Johnson, 46, a former public school teacher and union organizer, has called for transferring some duties for which he says police are not equipped, such as answering mental health calls, to qualified first responders. For. They argue that public safety can be achieved more quickly and equitably by shifting the vast majority of the police department’s nearly $2 billion budget to policing alternatives, including crisis interventionists, mental health counselors and social workers. .

“We are putting police officers in a position they are not qualified to address,” Johnson said in a recent appearance on the public television station. WTTW’s flagship program, “Chicago Tonight.“We are forcing police officers to behave as social workers. It is irresponsible.”

Johnson was the only candidate in the general election who did not explicitly pledge to increase the number of police patrols.

He has also personally made his pitch on crime prevention, often referencing the challenges and concerns he and his wife face raising their children in the Austin neighborhood on the city’s West Side. In 2020, there were 64 murders in the region, the 4th-highest by police district,

After his success in Tuesday’s race, Johnson continued to explain his argument that more police officers are not the answer when attacking Vallas. ineffective leader who is gone budget disasters in its wake, He called Vallas’ plan to restore the police force to 1990s-era staffing levels unrealistic and misleading.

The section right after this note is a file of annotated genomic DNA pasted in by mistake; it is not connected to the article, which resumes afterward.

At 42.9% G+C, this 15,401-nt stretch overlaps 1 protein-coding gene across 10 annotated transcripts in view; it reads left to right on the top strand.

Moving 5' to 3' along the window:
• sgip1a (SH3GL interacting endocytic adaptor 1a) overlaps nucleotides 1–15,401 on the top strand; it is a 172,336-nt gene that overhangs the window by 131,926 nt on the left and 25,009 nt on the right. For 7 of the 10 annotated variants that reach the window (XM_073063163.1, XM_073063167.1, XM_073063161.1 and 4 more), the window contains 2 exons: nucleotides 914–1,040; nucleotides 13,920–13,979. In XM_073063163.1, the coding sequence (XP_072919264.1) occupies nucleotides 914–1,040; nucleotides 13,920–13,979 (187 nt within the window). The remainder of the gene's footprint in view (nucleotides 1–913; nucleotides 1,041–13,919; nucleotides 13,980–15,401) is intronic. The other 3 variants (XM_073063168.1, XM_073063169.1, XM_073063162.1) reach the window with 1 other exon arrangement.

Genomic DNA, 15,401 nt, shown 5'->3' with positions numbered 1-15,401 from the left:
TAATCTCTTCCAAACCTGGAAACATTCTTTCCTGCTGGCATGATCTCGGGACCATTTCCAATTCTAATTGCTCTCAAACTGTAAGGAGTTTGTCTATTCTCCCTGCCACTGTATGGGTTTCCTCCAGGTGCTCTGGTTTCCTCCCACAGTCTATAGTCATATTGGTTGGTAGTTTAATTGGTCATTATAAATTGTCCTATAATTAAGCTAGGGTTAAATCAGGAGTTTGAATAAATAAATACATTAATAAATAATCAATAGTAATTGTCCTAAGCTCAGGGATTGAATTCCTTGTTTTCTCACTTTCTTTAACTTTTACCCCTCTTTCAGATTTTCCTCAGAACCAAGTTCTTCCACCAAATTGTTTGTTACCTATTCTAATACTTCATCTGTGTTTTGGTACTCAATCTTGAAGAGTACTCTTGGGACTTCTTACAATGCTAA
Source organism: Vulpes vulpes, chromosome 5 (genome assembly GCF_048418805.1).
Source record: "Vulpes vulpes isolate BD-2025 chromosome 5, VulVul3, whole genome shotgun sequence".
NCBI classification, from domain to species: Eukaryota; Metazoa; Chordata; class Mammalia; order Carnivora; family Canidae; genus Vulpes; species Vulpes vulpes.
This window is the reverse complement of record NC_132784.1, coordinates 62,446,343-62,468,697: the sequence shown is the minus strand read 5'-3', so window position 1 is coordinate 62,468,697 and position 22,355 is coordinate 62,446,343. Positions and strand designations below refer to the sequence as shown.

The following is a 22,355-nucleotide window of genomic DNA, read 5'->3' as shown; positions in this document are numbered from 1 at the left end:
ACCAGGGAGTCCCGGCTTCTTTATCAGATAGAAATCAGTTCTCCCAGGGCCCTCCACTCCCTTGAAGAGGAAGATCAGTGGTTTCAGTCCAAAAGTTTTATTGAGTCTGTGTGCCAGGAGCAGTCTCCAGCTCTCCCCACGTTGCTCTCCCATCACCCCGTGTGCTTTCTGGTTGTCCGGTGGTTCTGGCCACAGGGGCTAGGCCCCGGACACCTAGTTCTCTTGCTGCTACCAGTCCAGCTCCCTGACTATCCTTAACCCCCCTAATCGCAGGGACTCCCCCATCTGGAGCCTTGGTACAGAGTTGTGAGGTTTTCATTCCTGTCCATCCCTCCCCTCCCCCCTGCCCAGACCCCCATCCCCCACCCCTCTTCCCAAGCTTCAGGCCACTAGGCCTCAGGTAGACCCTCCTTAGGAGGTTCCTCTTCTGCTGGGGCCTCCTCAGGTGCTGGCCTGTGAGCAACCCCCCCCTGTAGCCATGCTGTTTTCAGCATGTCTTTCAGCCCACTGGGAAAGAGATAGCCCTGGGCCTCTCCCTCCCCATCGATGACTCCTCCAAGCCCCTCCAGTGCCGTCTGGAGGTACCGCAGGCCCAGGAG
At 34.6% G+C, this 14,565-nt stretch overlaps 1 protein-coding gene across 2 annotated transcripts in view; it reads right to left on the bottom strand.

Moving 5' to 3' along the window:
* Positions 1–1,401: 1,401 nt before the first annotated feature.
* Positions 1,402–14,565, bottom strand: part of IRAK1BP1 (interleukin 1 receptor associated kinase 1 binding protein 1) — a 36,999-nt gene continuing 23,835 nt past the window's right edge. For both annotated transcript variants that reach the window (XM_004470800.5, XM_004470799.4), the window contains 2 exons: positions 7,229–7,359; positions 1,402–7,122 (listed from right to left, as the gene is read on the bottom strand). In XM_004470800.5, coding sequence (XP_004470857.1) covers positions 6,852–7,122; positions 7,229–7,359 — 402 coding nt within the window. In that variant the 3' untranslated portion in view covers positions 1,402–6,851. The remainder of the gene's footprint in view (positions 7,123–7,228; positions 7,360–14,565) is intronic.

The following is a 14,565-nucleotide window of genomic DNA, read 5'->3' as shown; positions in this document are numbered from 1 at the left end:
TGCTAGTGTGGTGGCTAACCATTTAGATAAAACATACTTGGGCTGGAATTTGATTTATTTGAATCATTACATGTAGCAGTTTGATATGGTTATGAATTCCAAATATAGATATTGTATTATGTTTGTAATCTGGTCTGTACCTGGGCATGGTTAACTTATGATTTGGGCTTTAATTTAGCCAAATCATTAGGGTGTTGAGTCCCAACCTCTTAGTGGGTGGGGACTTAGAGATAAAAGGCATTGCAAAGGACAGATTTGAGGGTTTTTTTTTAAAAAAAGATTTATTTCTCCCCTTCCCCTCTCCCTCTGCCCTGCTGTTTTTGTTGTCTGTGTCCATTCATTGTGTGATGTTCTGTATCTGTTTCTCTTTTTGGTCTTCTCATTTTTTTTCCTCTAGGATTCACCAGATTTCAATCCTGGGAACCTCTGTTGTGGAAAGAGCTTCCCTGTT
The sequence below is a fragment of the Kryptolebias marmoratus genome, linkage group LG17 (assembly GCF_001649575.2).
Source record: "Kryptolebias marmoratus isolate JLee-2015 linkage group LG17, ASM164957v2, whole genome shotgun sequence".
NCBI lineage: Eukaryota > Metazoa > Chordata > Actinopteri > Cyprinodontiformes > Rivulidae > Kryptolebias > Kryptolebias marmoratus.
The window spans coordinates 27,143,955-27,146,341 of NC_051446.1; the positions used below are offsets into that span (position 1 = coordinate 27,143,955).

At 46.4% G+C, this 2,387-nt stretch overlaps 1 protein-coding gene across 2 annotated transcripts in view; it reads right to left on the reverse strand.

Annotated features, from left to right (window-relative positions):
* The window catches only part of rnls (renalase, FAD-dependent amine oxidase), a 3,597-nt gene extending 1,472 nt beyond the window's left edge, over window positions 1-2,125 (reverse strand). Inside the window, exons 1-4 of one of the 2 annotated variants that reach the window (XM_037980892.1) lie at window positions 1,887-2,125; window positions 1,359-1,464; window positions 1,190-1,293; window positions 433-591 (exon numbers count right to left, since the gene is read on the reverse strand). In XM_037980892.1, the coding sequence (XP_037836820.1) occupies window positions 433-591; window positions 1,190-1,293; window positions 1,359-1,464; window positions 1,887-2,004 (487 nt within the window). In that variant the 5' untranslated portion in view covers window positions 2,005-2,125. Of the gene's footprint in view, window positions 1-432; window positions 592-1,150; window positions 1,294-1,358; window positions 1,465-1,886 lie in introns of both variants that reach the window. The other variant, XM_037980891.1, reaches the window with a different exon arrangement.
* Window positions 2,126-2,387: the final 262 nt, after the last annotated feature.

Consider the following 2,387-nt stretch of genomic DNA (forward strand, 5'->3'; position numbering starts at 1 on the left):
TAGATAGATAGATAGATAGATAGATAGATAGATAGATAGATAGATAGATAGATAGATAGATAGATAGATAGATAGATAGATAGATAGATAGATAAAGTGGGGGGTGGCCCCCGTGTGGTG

“When Paul Vallas talks about hiring 1,000 more police officers, where are you going to get them?” Johnson said, arguing that it takes about two years for an applicant to become an officer on patrol.

As Cook County commissioner, Johnson sponsored a non-binding resolution in 2020 to divert money from the police and prisons for mental health, housing and job training, and said in an interview that same year that defunding the police was just was not a slogan, but a “political goal.” He retreated from the “defund” line on the campaign trail.

The strongest voters for Johnson in Monday’s election were from mixed-income white and mixed-Latino neighborhoods in the northwest and far north, which have begun to skew more affluent. He commanded a large voting population on the South Side, former President Barack Obama’s old stomping grounds.

Vallas, 69, is a longtime school administrator who ran for mayor in 2019 and finished ninth. He attracted attention early in the year’s race with his continued focus on law and order, and quickly gained the endorsement of the Chicago Fraternal Order of Police. That support brought natural voting blocks on the city’s mostly white Northwest and Southwest Sides, historic enclaves for police and firefighters who are required by law to live inside city limits.

Since emerging to the top of the field Tuesday, he has focused on differentiating himself on the issue of crime and drawing on his experience as a former education administrator.

“I’m offering the type of quality leadership that’s needed,” Vallas said Friday during an appearance on MSNBC’s “Morning Joe.” He said Chicago was facing a “leadership crisis” and called the police department “disgraced, demoralized and poorly run”.